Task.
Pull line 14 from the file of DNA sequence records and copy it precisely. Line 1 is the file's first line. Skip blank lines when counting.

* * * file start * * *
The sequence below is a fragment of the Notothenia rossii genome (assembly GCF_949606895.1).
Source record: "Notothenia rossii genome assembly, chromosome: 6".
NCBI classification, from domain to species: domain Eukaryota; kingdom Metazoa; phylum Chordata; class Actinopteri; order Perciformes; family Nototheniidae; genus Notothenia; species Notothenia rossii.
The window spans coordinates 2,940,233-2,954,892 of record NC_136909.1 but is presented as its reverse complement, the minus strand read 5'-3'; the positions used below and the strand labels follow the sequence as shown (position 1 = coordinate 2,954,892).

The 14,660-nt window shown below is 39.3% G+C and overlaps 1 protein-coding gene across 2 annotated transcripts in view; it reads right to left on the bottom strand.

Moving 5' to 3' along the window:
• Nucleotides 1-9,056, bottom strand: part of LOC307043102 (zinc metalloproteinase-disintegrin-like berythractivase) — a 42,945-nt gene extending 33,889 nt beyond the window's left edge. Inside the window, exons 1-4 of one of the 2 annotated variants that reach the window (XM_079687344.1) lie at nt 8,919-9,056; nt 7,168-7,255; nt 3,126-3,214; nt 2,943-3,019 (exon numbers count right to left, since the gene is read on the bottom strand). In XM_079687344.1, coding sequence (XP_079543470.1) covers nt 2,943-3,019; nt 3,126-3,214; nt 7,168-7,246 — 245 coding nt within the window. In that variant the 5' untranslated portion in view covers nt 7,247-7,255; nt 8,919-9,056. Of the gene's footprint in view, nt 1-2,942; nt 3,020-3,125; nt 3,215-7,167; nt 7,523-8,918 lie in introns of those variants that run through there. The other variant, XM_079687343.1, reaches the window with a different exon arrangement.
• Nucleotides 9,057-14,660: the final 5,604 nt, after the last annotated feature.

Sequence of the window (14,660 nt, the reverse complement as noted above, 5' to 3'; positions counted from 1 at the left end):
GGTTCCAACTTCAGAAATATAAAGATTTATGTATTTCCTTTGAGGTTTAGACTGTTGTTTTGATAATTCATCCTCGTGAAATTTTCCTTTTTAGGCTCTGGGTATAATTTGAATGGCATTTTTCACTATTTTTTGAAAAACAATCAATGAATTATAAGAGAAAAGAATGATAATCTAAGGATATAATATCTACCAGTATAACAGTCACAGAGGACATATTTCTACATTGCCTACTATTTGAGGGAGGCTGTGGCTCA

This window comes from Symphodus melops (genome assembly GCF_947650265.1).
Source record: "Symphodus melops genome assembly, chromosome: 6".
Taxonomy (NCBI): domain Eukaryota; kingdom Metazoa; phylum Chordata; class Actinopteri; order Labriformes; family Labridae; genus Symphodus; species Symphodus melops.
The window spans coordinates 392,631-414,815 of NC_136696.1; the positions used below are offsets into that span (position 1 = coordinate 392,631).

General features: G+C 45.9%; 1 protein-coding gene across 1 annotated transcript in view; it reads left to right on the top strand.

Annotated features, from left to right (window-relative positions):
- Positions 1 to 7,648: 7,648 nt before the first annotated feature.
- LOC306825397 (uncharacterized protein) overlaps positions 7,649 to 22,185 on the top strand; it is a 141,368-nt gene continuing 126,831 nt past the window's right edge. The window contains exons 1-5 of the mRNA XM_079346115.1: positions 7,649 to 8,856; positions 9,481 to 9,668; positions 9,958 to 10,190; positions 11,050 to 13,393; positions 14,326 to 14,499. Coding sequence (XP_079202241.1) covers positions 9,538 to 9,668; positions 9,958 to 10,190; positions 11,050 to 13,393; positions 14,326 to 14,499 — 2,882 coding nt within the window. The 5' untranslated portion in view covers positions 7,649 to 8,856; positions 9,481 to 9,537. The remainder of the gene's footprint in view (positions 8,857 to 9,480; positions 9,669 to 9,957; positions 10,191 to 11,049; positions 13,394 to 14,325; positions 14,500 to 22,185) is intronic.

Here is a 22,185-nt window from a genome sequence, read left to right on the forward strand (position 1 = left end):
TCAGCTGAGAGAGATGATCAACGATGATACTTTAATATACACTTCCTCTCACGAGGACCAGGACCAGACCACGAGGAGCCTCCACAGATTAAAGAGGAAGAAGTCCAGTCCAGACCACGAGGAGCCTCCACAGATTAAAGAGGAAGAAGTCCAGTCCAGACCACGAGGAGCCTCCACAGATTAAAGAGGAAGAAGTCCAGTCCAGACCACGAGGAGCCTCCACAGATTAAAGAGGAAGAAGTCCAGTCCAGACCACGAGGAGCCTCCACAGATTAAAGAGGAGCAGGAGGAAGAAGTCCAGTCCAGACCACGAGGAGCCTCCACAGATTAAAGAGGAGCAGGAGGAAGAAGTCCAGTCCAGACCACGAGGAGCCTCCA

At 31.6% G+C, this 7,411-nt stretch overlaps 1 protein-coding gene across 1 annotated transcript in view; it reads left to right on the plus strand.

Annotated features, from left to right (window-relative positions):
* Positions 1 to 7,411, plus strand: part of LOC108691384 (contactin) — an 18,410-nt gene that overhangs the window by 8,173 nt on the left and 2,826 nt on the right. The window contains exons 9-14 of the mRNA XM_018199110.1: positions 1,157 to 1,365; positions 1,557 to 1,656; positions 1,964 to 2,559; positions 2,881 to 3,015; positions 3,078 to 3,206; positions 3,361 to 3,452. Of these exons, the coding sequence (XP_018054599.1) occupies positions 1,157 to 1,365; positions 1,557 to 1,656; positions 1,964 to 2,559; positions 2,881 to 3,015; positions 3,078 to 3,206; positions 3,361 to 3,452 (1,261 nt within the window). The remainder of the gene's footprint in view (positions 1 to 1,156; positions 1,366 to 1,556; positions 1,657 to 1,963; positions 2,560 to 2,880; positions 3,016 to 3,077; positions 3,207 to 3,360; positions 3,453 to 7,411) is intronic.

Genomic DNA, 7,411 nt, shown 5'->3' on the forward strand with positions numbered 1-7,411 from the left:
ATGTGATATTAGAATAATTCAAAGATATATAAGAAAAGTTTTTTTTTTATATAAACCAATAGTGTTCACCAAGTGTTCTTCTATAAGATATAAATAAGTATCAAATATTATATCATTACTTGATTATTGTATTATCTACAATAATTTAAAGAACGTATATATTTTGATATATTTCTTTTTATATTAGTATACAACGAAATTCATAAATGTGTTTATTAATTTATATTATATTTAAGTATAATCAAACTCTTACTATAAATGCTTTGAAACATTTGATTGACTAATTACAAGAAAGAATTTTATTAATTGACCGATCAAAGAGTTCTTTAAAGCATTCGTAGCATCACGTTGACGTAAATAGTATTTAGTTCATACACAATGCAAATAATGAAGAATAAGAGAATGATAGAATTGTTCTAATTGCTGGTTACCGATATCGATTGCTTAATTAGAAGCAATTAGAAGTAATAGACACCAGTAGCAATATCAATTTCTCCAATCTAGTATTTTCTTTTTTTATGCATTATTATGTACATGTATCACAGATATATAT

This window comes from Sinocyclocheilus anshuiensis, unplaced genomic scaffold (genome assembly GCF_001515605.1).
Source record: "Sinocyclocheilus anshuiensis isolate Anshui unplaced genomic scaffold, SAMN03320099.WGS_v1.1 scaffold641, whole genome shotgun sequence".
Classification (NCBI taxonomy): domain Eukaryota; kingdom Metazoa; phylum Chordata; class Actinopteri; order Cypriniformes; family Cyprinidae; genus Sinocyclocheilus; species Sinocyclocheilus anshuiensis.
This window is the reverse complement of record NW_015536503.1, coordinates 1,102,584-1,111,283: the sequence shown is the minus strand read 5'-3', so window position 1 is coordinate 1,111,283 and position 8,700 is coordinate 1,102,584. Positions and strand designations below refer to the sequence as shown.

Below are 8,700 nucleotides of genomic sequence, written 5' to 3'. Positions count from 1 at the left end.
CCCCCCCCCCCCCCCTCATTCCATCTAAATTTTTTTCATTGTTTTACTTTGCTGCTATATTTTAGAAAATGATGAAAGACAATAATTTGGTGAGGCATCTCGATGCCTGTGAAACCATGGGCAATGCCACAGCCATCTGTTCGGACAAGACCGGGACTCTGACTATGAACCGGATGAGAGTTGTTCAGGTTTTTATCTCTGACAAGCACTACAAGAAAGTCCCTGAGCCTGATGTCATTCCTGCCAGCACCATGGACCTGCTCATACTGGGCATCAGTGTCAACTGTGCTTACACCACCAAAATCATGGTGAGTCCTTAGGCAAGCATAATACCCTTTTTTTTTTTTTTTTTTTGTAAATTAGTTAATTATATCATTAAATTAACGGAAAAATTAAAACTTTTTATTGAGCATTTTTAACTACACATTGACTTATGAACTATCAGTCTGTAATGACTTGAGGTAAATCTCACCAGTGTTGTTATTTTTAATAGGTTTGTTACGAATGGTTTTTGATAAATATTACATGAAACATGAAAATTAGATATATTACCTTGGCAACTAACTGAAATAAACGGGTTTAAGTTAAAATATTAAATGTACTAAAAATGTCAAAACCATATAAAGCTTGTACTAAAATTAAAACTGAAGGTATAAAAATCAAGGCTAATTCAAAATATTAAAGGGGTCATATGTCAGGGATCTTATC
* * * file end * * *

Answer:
The window spans coordinates 392,631-414,815 of NC_136696.1; the positions used below are offsets into that span (position 1 = coordinate 392,631).